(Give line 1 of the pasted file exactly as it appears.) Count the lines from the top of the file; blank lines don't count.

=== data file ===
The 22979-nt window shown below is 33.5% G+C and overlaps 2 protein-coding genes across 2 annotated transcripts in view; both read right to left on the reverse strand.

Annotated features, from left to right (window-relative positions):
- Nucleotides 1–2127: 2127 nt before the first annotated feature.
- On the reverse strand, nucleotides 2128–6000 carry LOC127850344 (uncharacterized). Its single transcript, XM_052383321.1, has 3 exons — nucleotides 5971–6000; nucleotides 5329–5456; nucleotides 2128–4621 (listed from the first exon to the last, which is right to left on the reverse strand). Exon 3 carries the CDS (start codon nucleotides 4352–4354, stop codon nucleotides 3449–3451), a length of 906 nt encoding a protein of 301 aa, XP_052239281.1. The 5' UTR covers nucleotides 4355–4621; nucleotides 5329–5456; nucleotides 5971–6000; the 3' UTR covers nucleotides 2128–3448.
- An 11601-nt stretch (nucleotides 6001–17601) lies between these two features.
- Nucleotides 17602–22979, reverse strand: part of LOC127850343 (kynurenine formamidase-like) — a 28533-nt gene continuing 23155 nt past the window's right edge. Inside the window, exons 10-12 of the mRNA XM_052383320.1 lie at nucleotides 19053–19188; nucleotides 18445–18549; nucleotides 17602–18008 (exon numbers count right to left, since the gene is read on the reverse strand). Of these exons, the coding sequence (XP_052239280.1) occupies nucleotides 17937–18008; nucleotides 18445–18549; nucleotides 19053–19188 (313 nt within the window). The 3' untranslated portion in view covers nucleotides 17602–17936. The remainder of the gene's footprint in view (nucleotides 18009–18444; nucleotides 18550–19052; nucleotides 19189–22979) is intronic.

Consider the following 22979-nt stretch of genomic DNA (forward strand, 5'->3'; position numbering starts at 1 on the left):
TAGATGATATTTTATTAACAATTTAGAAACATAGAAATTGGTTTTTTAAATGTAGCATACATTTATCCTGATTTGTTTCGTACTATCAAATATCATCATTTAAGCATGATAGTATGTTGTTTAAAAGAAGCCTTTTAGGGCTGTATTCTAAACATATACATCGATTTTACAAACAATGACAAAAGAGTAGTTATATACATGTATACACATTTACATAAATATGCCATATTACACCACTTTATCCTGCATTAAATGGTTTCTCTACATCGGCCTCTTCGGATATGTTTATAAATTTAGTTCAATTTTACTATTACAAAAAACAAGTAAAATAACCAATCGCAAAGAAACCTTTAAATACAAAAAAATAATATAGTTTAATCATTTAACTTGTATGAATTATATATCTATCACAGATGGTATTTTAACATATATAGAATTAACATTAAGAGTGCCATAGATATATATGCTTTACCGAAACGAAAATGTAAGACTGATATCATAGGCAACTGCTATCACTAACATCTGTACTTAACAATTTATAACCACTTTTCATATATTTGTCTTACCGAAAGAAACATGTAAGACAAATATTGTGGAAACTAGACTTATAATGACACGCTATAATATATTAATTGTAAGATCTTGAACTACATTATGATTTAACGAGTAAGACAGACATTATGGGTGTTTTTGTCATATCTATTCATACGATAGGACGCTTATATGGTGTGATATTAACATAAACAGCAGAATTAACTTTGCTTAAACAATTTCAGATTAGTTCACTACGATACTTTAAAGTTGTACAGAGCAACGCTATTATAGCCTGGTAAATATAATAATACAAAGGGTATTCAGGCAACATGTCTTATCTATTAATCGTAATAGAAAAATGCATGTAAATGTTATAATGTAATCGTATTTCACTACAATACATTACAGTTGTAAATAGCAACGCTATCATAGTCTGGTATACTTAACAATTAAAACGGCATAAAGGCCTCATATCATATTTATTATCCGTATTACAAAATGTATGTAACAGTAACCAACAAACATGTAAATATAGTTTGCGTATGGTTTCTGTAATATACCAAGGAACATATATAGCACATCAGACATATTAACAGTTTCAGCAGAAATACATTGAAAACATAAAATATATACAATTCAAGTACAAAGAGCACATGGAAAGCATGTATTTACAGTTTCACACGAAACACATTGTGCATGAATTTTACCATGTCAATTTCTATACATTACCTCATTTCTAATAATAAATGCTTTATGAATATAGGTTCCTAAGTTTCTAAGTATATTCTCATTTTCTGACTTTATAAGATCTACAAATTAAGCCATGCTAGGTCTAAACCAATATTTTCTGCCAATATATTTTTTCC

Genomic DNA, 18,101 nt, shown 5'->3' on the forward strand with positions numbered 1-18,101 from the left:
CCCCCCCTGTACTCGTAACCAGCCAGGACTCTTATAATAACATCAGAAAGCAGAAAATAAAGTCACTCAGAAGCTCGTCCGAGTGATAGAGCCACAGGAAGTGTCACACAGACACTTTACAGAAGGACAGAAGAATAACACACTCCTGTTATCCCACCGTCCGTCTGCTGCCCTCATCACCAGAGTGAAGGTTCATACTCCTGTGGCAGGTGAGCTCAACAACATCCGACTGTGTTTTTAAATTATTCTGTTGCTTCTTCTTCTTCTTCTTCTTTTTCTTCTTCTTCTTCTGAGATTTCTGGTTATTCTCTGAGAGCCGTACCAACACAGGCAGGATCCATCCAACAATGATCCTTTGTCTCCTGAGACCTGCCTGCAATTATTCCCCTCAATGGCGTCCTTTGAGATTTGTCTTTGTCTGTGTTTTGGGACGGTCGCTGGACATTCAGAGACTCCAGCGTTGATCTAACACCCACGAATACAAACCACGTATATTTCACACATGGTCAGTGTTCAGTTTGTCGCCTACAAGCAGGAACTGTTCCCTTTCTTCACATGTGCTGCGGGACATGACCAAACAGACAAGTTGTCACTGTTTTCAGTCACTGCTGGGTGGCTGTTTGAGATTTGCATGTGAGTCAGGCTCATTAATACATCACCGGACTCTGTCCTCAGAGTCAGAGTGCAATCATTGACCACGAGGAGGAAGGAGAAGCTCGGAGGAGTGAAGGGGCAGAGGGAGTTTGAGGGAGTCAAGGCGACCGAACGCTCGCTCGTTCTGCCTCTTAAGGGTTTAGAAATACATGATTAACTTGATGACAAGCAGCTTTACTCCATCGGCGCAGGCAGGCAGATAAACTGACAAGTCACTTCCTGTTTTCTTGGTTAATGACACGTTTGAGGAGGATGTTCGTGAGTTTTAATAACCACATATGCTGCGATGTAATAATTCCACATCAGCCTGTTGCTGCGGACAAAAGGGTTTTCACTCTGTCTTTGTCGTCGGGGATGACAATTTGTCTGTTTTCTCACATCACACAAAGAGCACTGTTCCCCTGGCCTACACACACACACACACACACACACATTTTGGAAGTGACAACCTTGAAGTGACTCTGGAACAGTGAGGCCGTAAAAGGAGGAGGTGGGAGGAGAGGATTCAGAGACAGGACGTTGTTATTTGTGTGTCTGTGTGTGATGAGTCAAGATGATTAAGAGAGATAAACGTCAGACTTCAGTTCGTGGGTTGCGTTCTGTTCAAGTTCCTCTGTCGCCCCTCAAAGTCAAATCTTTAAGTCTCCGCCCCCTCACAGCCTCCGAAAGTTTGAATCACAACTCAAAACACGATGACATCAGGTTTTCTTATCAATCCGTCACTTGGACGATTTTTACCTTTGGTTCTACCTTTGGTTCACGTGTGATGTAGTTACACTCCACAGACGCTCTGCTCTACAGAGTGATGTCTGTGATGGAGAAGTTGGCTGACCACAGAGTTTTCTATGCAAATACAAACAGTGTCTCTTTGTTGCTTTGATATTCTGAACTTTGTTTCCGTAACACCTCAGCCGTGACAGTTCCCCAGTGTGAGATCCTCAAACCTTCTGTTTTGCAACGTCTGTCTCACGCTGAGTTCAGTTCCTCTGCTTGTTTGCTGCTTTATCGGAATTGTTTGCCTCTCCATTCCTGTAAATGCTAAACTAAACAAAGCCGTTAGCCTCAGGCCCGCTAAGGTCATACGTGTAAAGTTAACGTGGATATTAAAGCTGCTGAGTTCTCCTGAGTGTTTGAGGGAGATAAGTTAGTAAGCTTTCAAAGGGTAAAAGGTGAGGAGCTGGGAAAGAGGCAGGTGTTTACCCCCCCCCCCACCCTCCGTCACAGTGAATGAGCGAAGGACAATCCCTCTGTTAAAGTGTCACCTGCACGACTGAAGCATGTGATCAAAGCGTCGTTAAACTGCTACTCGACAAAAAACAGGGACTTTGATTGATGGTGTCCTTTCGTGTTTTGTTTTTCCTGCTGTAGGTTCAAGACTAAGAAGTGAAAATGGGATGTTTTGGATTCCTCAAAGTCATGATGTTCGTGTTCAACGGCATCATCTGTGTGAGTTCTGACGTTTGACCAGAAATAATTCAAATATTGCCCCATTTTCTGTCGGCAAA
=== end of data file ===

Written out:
The 22979-nt window shown below is 33.5% G+C and overlaps 2 protein-coding genes across 2 annotated transcripts in view; both read right to left on the reverse strand.